This article is part of our DraftKings MMA series.
While a scheduled main event matchup between TJ Dillashaw and Cory Sandhagen has been dropped from the card, UFC matchmakers have been able to scrap together a strong event with multiple long-time veterans of the sport.
If you're hoping to turn the event into an opportunity to build your DFS bankroll, DraftKings.com has you covered with a full slate of contests, including a $400k MMA Throwdown with $100k to first place. Players get a $50,000 budget to select six fighters, and the scoring is distributed as follows:
Note: Scoring has been updated as of early-2021! Please review the scoring changes below.
Strikes: +0.2 PTS
Significant Strikes (SS): +0.5 PTS
Control Time: +0.03 PTS/SECOND
Takedown (TD): +5 PTS
Reversal/Sweep (REV): +5 PTS
Knockdown (KD): +10 PTS
Fight Conclusion Bonuses
1st Round Win (1rW+): +90 PTS
2nd Round Win (2rW+): +70 PTS
3rd Round Win (3rW+): +45 PTS
4th Round Win (4rW+): +40 PTS
5th Round Win (5rW+): +40 PTS
Decision Win (WBD+): +30 PTS
Quick Win Bonus: +25 PTS
(fight is finished in 60 seconds or less)
- Significant Strikes are any Distance Strike or Clinch/Ground Strikes that are considered "Power Strikes" by official scorers.
- A Significant Strike will count as both a strike and a significant strike and will be worth a total of 0.4 Pts
- Control Time is the time spent in the dominant position on the ground or in the clinch. +0.03 points are awarded per second.
- A Knockdown is awarded to a fighter who knocks his/her opponent down due to debilitation for what the official scorers consider an appreciable amount of time.
- A Quick Win Bonus is awarded to the winning fighter if they win in the first round in 60 seconds or less.
Main Event - Women's Flyweight
This was the expected main event for this card for a while, but it wasn't made official until Tuesday.
Rodriguez is fresh off her best performance to date, a knockout win over Amanda Ribas this past January. It earned her a $50,000 Performance of The Night bonus in a fight in which most everyone expected her to lose. The Brazilian is 3-1-2 in her first half dozen UFC bouts. Rodriguez is very good on the feet, but struggles most everywhere else. Her movements are fairly mechanical, and her offense is one-dimensional. She hits harder than your average female fighter, but Rodriguez also turned 34 years of age last week, and it's difficult to see her adding new tricks to her arsenal at this point. Her success is entirely tied to the amount of volume she is landing in the striking game.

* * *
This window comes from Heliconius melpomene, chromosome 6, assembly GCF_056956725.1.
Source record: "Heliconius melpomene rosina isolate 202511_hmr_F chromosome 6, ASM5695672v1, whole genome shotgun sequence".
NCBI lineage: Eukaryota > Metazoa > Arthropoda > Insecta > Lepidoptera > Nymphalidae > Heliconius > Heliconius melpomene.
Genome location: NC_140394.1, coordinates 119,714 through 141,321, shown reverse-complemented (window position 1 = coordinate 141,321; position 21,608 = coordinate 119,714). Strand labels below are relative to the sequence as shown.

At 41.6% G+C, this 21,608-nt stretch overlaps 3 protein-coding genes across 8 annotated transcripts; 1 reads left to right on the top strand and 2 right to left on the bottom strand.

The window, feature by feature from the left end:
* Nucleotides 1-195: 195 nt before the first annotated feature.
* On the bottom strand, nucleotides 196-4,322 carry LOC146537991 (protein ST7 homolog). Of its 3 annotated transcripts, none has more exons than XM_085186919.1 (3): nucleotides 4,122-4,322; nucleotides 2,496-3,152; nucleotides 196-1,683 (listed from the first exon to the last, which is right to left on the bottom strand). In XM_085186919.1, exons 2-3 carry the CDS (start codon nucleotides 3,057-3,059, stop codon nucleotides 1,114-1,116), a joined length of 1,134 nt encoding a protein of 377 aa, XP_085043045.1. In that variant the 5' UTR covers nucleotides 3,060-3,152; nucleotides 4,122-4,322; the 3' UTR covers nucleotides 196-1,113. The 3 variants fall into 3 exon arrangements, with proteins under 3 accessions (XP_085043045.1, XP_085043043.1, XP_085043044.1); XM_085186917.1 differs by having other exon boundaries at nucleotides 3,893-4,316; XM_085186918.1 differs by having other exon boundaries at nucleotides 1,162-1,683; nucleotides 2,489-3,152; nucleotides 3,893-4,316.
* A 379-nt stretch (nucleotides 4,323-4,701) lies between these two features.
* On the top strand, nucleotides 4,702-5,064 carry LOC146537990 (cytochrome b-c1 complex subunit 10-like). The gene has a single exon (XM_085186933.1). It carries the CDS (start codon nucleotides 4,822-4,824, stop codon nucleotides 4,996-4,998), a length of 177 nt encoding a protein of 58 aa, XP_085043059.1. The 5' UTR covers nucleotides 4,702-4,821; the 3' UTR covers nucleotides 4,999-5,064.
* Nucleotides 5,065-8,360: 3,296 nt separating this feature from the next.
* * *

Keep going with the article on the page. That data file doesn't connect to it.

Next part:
Waterson's UFC run has been a slight disappointment relative to initial expectations. Her 6-4 record is no better than fair, and Waterson has always had difficulty against better competition. Although she owns a black belt in karate, Michelle has proven to be far more effective on the mat than the feet. Waterson is very athletic and deceptively durable, but she is now 35 years old and there is real risk of this turning ugly quickly if her athleticism wanes even just a little bit.
I have long maintained that the vast majority of Waterson's struggles are because she's undersized. She's a natural atomweight (105 pounds) and the UFC doesn't have an atomweight division. Waterson has been competing at strawweight with mixed results, and on Saturday she will be fighting at flyweight. So to recap, Waterson, who is best at 105 pounds and occasionally struggles at 115 pounds, will be fighting at 125 pounds against Rodriguez.
Rodriguez owns a three-inch edge in both height and reach. Even though her grappling skills are limited, I expect her to appear to be twice Waterson's size on Saturday, and that could very well be enough to eliminate Michelle's entire offensive arsenal. I don't love Rodriguez long term, but the size different is far too much for me to ignore. I think she takes care of Waterson fairly easily.
THE PICK: Rodriguez
Co-Main Event - Welterweight
These two were supposed to fight way back in August of last year before Neal withdrew due to pneumonia and was replaced by Robbie Lawler.
A member of the UFC roster for well over eight years now, Magny could walk away tomorrow and his run would be considered a massive success. He's fought considerably better than his 17-7 record would lead you to believe. That said, Magny needs a bounce back effort on the heels of his unanimous decision main event loss to Michael Chiesa this past January. He hasn't lost two in a row since August-November 2013.
Neal won his first five UFC bouts and was pushed to a main event matchup with Stephen Thompson last December. He ended up being routed by Wonderboy from bell-to-bell, not winning a single round on any of the judges' scorecards. Neal relies on his power and striking to be successful, and Thompson is the worst possible matchup for any pure striker in the welterweight division. I'm willing to give Neal a pass for that one and expect a strong rebound effort here.